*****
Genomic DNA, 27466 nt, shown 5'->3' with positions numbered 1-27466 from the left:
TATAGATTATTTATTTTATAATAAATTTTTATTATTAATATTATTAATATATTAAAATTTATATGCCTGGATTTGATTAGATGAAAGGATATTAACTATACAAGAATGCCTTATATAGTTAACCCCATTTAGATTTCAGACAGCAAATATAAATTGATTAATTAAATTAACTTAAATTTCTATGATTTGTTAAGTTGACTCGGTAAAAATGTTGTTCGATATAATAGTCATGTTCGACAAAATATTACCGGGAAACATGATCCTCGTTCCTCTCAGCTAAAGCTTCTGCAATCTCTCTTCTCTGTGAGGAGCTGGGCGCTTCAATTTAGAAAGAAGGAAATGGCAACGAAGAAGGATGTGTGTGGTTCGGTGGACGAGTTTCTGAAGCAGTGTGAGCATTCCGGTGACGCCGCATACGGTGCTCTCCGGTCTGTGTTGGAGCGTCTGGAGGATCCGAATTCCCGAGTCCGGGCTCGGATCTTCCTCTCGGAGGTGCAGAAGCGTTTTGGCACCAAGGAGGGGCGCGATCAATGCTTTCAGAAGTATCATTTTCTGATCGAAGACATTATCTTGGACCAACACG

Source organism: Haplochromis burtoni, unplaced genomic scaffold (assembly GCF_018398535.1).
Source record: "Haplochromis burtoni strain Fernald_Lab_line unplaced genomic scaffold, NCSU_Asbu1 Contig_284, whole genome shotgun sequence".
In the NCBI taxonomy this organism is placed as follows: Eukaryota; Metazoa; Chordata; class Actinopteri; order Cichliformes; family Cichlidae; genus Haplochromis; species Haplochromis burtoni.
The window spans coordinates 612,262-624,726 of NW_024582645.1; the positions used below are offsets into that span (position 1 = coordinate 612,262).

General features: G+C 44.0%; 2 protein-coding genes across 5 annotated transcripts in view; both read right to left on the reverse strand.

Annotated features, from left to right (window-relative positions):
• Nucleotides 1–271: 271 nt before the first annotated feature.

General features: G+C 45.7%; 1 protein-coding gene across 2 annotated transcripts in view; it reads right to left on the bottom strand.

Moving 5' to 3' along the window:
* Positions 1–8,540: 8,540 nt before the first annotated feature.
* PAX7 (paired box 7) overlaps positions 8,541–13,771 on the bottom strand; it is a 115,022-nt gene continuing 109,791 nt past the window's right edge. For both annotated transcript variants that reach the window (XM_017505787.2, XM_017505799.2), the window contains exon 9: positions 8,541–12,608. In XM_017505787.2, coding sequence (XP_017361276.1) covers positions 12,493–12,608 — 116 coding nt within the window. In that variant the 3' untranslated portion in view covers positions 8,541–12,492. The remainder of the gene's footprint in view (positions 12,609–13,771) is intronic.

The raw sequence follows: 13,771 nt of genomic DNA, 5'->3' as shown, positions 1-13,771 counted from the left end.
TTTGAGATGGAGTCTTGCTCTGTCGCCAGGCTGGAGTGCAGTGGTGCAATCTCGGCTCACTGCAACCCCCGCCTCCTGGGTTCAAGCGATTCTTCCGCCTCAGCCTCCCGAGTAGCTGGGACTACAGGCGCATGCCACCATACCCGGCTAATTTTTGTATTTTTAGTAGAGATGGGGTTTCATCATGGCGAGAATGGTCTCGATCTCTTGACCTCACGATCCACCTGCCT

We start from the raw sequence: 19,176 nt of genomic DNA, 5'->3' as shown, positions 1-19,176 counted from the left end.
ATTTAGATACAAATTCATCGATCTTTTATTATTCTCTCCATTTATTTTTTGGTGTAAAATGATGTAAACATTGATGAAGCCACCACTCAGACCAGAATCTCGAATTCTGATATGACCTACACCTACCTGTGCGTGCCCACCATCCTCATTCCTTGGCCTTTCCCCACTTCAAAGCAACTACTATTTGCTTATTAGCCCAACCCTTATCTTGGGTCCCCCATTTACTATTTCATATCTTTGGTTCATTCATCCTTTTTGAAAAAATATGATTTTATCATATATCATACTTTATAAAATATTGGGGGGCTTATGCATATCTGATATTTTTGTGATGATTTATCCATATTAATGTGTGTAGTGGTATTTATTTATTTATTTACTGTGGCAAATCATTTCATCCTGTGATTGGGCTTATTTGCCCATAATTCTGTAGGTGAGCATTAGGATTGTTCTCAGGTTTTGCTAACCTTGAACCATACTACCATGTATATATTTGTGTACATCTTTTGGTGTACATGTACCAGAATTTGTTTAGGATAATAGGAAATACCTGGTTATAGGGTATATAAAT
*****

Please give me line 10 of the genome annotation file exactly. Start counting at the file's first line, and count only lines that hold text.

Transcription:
General features: G+C 45.7%; 1 protein-coding gene across 2 annotated transcripts in view; it reads right to left on the bottom strand.